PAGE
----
My FAVORITE part of the book is SO incredibly relevant. It's a monologue by the villain, Hatch to his second in command Quentin on how to be the perfect and ultimate dictator. It's two pages long (183-184) but it's SO INCREDIBLY IMPORTANT that I'm going to post some of it here. I started making it a FB status, but realized that you need ALL of it and not just a status amount of it to have it make its full impact.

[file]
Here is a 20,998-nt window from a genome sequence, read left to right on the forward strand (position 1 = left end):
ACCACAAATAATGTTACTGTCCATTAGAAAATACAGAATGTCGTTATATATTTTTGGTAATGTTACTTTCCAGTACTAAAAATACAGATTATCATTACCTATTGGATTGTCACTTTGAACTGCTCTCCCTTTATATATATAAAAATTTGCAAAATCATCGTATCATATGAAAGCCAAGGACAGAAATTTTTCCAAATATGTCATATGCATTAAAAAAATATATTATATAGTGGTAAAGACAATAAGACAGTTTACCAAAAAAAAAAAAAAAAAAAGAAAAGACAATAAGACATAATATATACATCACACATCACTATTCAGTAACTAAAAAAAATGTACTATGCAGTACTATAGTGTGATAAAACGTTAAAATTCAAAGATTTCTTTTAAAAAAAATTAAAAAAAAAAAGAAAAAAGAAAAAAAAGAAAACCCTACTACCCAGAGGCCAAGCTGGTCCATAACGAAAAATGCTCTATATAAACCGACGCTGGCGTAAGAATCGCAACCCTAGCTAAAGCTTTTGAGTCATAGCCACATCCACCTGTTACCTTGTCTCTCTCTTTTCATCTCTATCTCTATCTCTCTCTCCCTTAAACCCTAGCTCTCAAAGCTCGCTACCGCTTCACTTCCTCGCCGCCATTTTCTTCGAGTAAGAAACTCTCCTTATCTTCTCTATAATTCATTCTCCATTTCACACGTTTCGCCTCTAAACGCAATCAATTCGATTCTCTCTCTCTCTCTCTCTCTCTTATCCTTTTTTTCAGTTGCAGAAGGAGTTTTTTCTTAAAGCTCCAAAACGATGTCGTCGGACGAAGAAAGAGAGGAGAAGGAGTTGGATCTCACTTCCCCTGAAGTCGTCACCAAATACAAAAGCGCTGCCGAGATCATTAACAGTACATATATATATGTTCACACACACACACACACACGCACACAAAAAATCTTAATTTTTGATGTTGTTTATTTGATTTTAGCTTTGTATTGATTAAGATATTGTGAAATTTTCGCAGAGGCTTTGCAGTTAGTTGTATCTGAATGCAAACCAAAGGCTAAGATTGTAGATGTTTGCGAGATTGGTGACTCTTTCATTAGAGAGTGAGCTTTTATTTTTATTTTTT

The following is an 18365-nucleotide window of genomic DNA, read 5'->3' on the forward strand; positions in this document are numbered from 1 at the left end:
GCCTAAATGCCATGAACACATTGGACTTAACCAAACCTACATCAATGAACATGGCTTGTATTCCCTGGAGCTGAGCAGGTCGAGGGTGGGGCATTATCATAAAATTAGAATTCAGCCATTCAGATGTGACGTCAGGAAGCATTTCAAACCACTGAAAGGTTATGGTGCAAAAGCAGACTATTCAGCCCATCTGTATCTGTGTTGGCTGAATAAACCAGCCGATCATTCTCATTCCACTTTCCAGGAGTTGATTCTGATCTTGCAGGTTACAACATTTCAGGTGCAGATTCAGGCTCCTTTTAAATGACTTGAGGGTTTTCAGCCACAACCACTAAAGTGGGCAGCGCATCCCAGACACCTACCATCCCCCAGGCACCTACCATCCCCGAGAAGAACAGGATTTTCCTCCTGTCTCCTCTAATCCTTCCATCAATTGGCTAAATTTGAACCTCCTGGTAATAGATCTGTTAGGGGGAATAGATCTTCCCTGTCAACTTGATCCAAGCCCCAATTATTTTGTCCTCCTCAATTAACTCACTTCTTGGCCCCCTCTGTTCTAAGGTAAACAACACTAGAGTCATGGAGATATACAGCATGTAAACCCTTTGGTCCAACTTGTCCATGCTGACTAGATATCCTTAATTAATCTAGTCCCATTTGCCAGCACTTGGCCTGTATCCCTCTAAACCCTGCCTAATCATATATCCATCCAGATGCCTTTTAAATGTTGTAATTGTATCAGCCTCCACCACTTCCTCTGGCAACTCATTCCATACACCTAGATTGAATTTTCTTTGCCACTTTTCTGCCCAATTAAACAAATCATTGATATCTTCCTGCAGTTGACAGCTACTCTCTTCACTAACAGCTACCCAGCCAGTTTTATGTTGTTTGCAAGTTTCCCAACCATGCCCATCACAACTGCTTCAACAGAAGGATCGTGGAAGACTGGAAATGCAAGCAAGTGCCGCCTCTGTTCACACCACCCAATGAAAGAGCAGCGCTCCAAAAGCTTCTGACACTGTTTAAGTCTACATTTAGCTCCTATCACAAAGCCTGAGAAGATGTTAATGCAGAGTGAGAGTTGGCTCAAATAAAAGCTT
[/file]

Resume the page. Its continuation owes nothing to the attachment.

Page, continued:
"The greatest threat to a dictator is not from without but from within. The first rule is, you must keep your subjects divided. A united people is a smoldering revolution. A divided people is a conquered people."  "How do I do that?" Quentin asked. "You make them hate one another. Before World War Two, Hitler was amazed and disgusted by the hate the German people exercised toward one another. He harnessed their animosity and directed it to his own ends."....."How do I make them hate each other?" "You begin by teaching them that they have been wronged by one another-that they are victims of a grave injustice-and encourage them to embrace their victimhood." "What if they haven't been wronged?" "Everyone has been wronged," Hatch said. "Everyone. And if you can't find a potent enough current injustice, then borrow someone else's. Find one that happened to someone else long ago and make your citizen a supposed crusader for justice. Imbue them with a sense of moral superiority as they trample the rights of others beneath their feet. Righteous indignation is the alibi of mobs and murderers....Unfortunately the Tuvaluan people are of the same race and culture, as cultural disparity is the easiest way to divide a nation. But divisions in humanity can always be found. Turn men against women and women against men. Divide the young from the old, the rich from the poor, the educated from the uneducated, the religious from the nonreligious, the privileged from the underprivileged. Teach them to shame others and to use shame as a tool to their own ends. Make the ridiculous ideal of 'equality' their rallying cry. Let them get so caught up in their supposed moral superiority that they'd rather see all men grovel in poverty than rise in differing levels of prosperity. Do not let them see that there has never been nor ever will be true equality, in property or rights. Equality is not the nature of the world or even the universe. Even if you could guarantee everyone the same wealth, humans would reject the idea. They would simply find a different standard to create castes, as there will always be differences in intelligence, physical strength, and beauty. Don't worry if your propaganda is true or false. Truth is subjective. It's as easy to tell a big lie as a small one. And any lie told enough will be regarded as truth. In dividing the young from the old, do not teach the youths the error of their elders' ways, as they may see through your propaganda. Instead, mock their elders. Mocking requires neither proof nor truth, as it feeds the fool's ego. You will see that when it comes to the masses, the stupider the individual, the more they want to prove it to the world. The second rule is to keep the people distracted from the weightier and more complex matters of liberty and justice. Keep them obsessed by their amusements-just as the Roman emperor Commodus gave the Roman people games to distract them from his poor leadership. A championship soccer team may do more to ease a public's suffering than a dozen social programs. If your subjects can name a movie star's dog but not the president of their country, you have no need to fear. The third rule is to to teach them not to trust one another. An ancient proverb says 'Kings have many ears and many eyes.' You must build a web of informants from within the population. Openly reward those who report on their neighbors. If your subjects don't know who is an informant and who isn't, they will never risk speaking their grievances."...."You will learn that human nature is a game. Learn to control the few, and you will someday control the masses. Give them hate. Give them games."